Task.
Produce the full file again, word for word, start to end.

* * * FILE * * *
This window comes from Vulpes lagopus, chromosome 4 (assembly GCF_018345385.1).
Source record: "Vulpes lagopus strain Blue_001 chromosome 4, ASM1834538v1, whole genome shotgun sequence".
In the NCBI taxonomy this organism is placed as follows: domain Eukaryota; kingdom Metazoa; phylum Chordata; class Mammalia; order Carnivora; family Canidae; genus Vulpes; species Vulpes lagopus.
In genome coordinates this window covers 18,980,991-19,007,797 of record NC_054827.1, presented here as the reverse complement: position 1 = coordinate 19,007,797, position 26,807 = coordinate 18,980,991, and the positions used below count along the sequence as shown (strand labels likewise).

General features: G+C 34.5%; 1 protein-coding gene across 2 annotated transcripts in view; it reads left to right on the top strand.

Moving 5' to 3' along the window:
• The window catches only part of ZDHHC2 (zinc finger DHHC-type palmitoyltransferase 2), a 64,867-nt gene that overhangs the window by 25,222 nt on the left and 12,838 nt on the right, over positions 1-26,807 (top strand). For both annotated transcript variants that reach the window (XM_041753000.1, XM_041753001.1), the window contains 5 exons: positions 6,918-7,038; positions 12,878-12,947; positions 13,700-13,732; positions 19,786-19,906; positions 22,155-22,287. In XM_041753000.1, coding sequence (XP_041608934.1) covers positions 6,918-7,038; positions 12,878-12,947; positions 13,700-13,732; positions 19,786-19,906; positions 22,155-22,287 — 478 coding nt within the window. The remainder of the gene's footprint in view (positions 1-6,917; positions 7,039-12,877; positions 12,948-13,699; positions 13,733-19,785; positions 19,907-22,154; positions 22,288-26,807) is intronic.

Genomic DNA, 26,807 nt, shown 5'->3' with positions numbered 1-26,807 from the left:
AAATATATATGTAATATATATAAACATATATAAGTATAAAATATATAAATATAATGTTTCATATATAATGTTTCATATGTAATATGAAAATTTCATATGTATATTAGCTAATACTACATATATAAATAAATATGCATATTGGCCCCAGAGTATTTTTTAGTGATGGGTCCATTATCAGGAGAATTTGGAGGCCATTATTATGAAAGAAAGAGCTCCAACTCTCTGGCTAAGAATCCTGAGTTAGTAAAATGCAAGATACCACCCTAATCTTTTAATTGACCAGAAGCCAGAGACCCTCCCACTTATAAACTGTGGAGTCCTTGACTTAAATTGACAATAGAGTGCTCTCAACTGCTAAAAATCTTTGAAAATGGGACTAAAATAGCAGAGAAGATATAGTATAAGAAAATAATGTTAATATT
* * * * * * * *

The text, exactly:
This window comes from Vulpes lagopus, chromosome 4 (assembly GCF_018345385.1).
Source record: "Vulpes lagopus strain Blue_001 chromosome 4, ASM1834538v1, whole genome shotgun sequence".
In the NCBI taxonomy this organism is placed as follows: domain Eukaryota; kingdom Metazoa; phylum Chordata; class Mammalia; order Carnivora; family Canidae; genus Vulpes; species Vulpes lagopus.
In genome coordinates this window covers 18,980,991-19,007,797 of record NC_054827.1, presented here as the reverse complement: position 1 = coordinate 19,007,797, position 26,807 = coordinate 18,980,991, and the positions used below count along the sequence as shown (strand labels likewise).

General features: G+C 34.5%; 1 protein-coding gene across 2 annotated transcripts in view; it reads left to right on the top strand.

Moving 5' to 3' along the window:
• The window catches only part of ZDHHC2 (zinc finger DHHC-type palmitoyltransferase 2), a 64,867-nt gene that overhangs the window by 25,222 nt on the left and 12,838 nt on the right, over positions 1-26,807 (top strand). For both annotated transcript variants that reach the window (XM_041753000.1, XM_041753001.1), the window contains 5 exons: positions 6,918-7,038; positions 12,878-12,947; positions 13,700-13,732; positions 19,786-19,906; positions 22,155-22,287. In XM_041753000.1, coding sequence (XP_041608934.1) covers positions 6,918-7,038; positions 12,878-12,947; positions 13,700-13,732; positions 19,786-19,906; positions 22,155-22,287 — 478 coding nt within the window. The remainder of the gene's footprint in view (positions 1-6,917; positions 7,039-12,877; positions 12,948-13,699; positions 13,733-19,785; positions 19,907-22,154; positions 22,288-26,807) is intronic.

Genomic DNA, 26,807 nt, shown 5'->3' with positions numbered 1-26,807 from the left:
AAATATATATGTAATATATATAAACATATATAAGTATAAAATATATAAATATAATGTTTCATATATAATGTTTCATATGTAATATGAAAATTTCATATGTATATTAGCTAATACTACATATATAAATAAATATGCATATTGGCCCCAGAGTATTTTTTAGTGATGGGTCCATTATCAGGAGAATTTGGAGGCCATTATTATGAAAGAAAGAGCTCCAACTCTCTGGCTAAGAATCCTGAGTTAGTAAAATGCAAGATACCACCCTAATCTTTTAATTGACCAGAAGCCAGAGACCCTCCCACTTATAAACTGTGGAGTCCTTGACTTAAATTGACAATAGAGTGCTCTCAACTGCTAAAAATCTTTGAAAATGGGACTAAAATAGCAGAGAAGATATAGTATAAGAAAATAATGTTAATATT